Maize Genetics Cooperation Newsletter vol 85 2011



Unitą di Ricerca per la Maiscoltura – CRA


PADOVA, Italy2

Dipartimento di Biotecnologie, Facoltą di Agraria – Universitą di Padova


VERONA, Italy3

Functional Genomics Center, Dipartimento di Biotecnologie – Universitą di Verona


Identification of cold stress and sulfate starvation induced microRNAs in maize roots

- - Altana, A1; Mainieri, D1; Stevanato, P2; Tononi, P3; Michelotti V1; Ferrarini, A3; Cacco G2; Rossi, V1


The maize root system plays an essential role in mediating plant interaction with environmental stimuli. It has been shown that epigenetic mechanisms and small RNAs (sRNAs) are involved in mediating transcriptome changes induced by various environmental stresses. In particular, microRNAs (miRNAs) act in negatively regulating the mRNA level of target genes (Sunkar et al, Trends in Plant Science 12: 301-308, 2007; Zhang et al. PLoS Genetics 5: e716, 2009). To analyze the contribution of miRNAs regulation of gene transcription in maize roots and in response to abiotic stresses we used the microarray platforms previously described (Altana et al. a, MGC Newsletter, this issue). In particular, we analyzed changes in the miRNA root transcriptome induced by sulfate starvation and cold stress.

For the investigation regarding the sulfate starvation we employed two maize inbred lines: Lo964 and Lo1016, which are known to differ for root traits (Sanguineti et al., Maydica 43: 211-216, 1998) with the aim to analyze the genotype influence on the sulfate starvation mediated modification of miRNAs population. The protocol for sulfate starvation was established in hydroponically grown plants, by concomitantly monitoring sulfate uptake rate (in roots and in leaf) and root architectural parameters. The selected protocol (13 d-old plants grown 48 h without sulfate: hereinafter named: “-S” and with 500 ĶM sulfate: hereinafter named “+S) allowed to achieve sulfate starvation without significantly altering the growth rate of +S vs –S plants. The RNA was extracted by the primary root because the primary root diameter was one of the traits that significantly differ between Lo964 and Lo1016 lines. Three biological replicates were used for extraction of sRNA enriched fraction from each sample and Cy5 labeled RNA were employed for Combimatrix CustomArray 4X2K hybridization. Results showed that 18 and 22 miRNAs were differentially expressed in Lo964-S vs Lo964+S and in Lo1016-S vs Lo1016+S, respectively (a 1.5 fold change, between match probes in different sample types and between match/mismatch probes within the same sample type, was considered). Six and 18 miRNAs exhibited different abundance when the comparison was between Lo964+S vs Lo1016+S and Lo964-S vs Lo1016-S. Six miRNAs were commonly affected (5 up- and 1 down-regulated) by sulfate starvation in both lines (Figure 1A). These observations indicate that the major number of miRNAs changes in response to sulfate starvation than to genotype. However, because 17 of the 18 sulfate induced miRNAs are up-regulated in Lo964, whereas most of the miRNAs were down-regulated in Lo1016 (Figure 1A), a possible genotype-dependent miRNA transcriptome response to sulfate starvation may occurs. The 6 miRNAs differently expressed in both lines may be instead part of a genotype-independent conserved sRNA-related mechanism, activated by sulfate starvation to modulate gene expression.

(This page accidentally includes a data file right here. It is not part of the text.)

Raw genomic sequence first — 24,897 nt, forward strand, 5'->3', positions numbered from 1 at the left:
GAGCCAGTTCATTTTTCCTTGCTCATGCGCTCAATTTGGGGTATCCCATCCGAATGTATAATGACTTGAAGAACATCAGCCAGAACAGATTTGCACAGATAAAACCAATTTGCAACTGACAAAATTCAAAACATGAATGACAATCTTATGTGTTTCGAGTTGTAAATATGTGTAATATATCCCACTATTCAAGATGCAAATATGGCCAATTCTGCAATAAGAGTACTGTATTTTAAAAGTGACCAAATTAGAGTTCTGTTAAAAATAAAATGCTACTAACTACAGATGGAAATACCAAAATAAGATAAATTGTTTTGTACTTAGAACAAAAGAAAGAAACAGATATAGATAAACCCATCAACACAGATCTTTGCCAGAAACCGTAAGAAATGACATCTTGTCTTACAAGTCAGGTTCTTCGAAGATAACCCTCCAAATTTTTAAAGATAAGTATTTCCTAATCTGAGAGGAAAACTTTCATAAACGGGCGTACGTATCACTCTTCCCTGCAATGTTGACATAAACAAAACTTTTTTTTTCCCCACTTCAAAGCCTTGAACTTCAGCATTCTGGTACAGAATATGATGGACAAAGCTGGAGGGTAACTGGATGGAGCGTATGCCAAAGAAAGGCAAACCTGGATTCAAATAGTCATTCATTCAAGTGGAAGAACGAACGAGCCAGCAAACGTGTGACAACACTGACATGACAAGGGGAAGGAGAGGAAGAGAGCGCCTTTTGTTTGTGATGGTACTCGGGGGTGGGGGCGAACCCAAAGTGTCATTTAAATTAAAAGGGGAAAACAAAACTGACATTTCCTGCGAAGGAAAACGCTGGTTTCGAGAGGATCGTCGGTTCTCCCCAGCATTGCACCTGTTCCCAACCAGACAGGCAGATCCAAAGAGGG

To investigate miRNA response to cold stress, hydroponically grown plants were subjected to a cycle of six cold-pulses (13-d old plants were submitted to 6 days of growth at 25°C for 14 h followed by 10 h where the temperature dropped to 4 °C). Apical root tips were collected after that both cold stressed (CS) and not stressed (NS) samples were grown at 25°C for one day. Three biological replicates were used for each sample and the same approach described for sulfate starvation was used for miRNA microarray hybridization and data analysis. The results are illustrated in Figure 1B (22 miRNAs differentially expressed in CS vs NS). The mRNA transcriptome was also assessed for CS vs NS samples (false discovery rate < 0.05; only differences with a fold change > +/- 2 were considered).  Because we know the predicted target genes of the differentially expressed miRNAs (Altana et al. a, MGC Newsletter, this issue) and because miRNAs are expected to negatively regulated expression of their targets, we searched for mRNA probes exhibiting a negative correlation with changes in the level of cold-induced miRNA expression. Seventeen miRNAs up-regulated and 5 miRNAs down-regulated by cold stress negatively correlated with the signal of 30 and 7 mRNA probes, respectively. The analysis of Gene ontology (GO) terms for genes represented by these mRNA probes indicated that specific GO categories were enriched within predicted miRNA targets (phosphate transmembrane transport, glycerol metabolism, and microtubule-based movement), thus providing information about possible specific functions for the miRNA-mediated gene regulation in response to cold stress.



Figure Legend

Figure 1. miRNAs differently expressed in maize roots in response to sulfate starvation and cold-stress. miRNAs up- and down-regulated (+/- 1.5 fold change) in primary root of two different inbred lines grown under sulfate starvation are reported in A, while in B the miRNAs with change in expression level after cold-stress treatment of apical root tips are indicated. The nomenclature adopted for miRNAs is the one from the miRBase, with addition of shRNA sequences (e.g. T0004751, see Altana et al. a MGC Newsletter, this issue) that are named according the nomenclature of reads from high-throughput sequencing reported by Wang et al. (Plant Cell 21:1053-1069, 2009).

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